Chuck thought a difference that has led to my weight gain is that I had stopped fixing oatmeal for breakfast. I used to eat it almost every day, but I gave it up for either THM E pancakes or mocha frappes with Ezekiel toast, Happy Farms cheese and Polaner all-fruit. For the last two mornings I had strawberry yogurt oatmeal. It was delicious, of course, and it wasn’t any harder than mixing up a batch of THM pancakes, so I thought I would go back to having baked oatmeal every day. Still, that hasn’t been what the difference has been.

Chuck tells me I still eat healthful foods most of the time, so the main difference has to be the lack of treadmill, and I agree. It doesn’t really matter what kind of diet a person is on, if their level of activity falls short of the calories they’re taking in, the weight-loss program will be an epic fail.

When participants of the My 600-lb. Life go in to see Dr. Nowzaradan after their surgeries, one of the first things he asks them, if they haven’t lost as much weight as they should have, is “What is your level of activity?”

If those people on My 600-lb. Life can get out of their beds and move, so can I. I just have to want it. It’s not any harder for me than it is for them. In fact, even on my worst day, my knees don’t scream at me any more loudly than their whole body screams at them when they walk through their house. Some of them can’t even be on their feet for five minutes.

Chuck played tennis this morning with our pastor and Cameron and one of his friends. He just ate lunch, and soon he will go out to mow our lawn with a push mower. He will have done more before noon than I will probably do all day long.

On the way home from Warrensburg last night, he was talking about how the people are where he works and how they play the “point system” instead of shooting for perfect attendance, as he does, and collecting the free days the company gives them every six months.

“They treat points like vacation days, and they’re not vacation days. I’d rather stay home and get paid for it than stay home and not get paid.”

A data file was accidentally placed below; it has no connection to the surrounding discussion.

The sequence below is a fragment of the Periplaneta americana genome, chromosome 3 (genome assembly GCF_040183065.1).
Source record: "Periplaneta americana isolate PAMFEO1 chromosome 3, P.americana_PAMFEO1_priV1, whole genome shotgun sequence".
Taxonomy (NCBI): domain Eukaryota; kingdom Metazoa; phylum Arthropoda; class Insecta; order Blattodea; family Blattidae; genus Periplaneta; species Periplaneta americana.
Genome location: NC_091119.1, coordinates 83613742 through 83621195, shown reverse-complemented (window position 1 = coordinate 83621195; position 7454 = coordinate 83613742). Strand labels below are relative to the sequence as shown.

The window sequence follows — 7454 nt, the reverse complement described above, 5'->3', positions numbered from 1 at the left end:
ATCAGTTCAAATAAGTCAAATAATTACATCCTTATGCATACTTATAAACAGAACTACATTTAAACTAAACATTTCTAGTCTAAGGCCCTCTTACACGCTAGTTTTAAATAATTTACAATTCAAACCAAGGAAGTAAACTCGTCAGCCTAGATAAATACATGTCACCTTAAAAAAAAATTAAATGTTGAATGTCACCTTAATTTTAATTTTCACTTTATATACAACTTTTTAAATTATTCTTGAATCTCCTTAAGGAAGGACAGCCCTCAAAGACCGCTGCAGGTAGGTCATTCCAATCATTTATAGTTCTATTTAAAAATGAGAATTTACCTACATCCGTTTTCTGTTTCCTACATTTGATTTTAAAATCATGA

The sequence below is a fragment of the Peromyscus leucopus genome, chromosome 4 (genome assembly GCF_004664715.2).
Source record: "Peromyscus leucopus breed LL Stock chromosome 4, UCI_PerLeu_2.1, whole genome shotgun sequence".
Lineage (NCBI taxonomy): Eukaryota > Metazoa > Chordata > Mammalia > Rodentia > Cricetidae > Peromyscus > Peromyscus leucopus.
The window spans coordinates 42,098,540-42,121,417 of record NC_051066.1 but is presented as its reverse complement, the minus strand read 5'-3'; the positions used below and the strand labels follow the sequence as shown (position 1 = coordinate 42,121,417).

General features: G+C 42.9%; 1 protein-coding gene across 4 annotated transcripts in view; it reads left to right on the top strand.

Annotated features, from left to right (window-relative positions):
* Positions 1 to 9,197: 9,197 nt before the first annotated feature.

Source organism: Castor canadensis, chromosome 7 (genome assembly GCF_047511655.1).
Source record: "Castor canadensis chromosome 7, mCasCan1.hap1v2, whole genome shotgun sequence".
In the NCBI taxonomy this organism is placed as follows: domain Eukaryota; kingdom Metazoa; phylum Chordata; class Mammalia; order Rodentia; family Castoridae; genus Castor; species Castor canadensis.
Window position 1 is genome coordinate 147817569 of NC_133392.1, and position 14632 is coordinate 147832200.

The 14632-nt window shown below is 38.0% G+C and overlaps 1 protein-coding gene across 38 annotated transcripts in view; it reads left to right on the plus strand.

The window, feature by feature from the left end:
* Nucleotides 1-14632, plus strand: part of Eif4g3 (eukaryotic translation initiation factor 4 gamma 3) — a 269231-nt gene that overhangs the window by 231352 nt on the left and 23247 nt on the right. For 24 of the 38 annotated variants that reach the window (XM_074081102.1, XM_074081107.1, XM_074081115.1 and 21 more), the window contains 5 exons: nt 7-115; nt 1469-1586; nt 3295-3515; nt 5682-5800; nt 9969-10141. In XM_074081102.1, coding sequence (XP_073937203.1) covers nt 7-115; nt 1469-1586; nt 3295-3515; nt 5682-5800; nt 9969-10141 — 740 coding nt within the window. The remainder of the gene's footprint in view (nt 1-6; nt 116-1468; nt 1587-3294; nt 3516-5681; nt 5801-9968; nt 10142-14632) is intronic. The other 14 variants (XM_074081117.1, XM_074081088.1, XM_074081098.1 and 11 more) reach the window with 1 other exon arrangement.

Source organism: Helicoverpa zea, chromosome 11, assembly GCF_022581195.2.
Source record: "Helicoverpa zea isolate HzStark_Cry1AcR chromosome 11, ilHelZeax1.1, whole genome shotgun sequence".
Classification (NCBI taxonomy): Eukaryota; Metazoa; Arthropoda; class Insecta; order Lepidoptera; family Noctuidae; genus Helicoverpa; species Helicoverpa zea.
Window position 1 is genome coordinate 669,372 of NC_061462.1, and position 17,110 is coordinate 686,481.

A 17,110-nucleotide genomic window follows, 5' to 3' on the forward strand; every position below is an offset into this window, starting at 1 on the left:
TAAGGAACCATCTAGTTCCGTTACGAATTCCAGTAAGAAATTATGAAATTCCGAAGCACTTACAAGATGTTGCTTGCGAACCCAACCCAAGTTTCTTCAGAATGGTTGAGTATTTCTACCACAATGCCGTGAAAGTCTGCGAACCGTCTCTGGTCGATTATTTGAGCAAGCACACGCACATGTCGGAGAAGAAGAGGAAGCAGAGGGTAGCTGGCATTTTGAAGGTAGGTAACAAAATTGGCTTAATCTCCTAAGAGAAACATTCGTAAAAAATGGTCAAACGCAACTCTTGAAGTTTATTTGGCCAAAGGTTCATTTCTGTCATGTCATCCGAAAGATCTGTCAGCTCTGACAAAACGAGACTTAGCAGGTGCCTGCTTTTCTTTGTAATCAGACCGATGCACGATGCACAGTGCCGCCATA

Chuck is 57 years old now and has shoulder problems. Sometimes if he reaches for something or if he turns the wrong way in bed he’ll cry out in pain. He refuses to get it checked out because, if it required surgery, he would have to miss work. So he puts up with it.

A couple of times a year the place where he works has a bag house change. I can’t explain it because I don’t know what that is, but I do know that it’s a grueling process and you’re spending eight hours reaching and pulling and squatting and bending. Chuck says for a couple of days afterward it feels like he’s run a marathon. His legs are just shot, and, of course, it’s torture for his shoulders, too.

Because Chuck has been there for twenty-five plus years, sometimes he doesn’t have to do it. The company tries to do it during shutdown, which happens for a week the first week in July and a week or two at Christmas. Chuck gets almost five weeks of vacation a year, including his four perfect attendance days, and he tries to save as many vacation days as he can for the weeks the building shuts down.

He said a couple of guys were grumbling about how they didn’t think bag house changes should come down to who has seniority and who doesn’t, but Chuck told me, “I’m not going to feel guilty about it because I know if they were in my shoes they would use their seniority for everything they could use it for.”

I have a hardworking guy. He comes home just shaking his head about his coworker who spends most of the day on his phone. He said he’s the laziest person he has ever known. He does as little as possible, and, from what Chuck has told me, I’m surprised he still has his job. Chuck is one who likes to keep busy. Even on days when he’s not the one running the mill he occupies his time cleaning and doing other things.

I feel horrible knowing that Chuck sometimes has to do a bag house change. Yet, I can picture in my mind his doing it as quickly and as adequately as possible, giving it 100% until it’s done and not complaining at all. That’s just who Chuck is. He likes to get things done, and he doesn’t like complaining about it. Complaining is a deterrent. Complaining doesn’t help you work faster.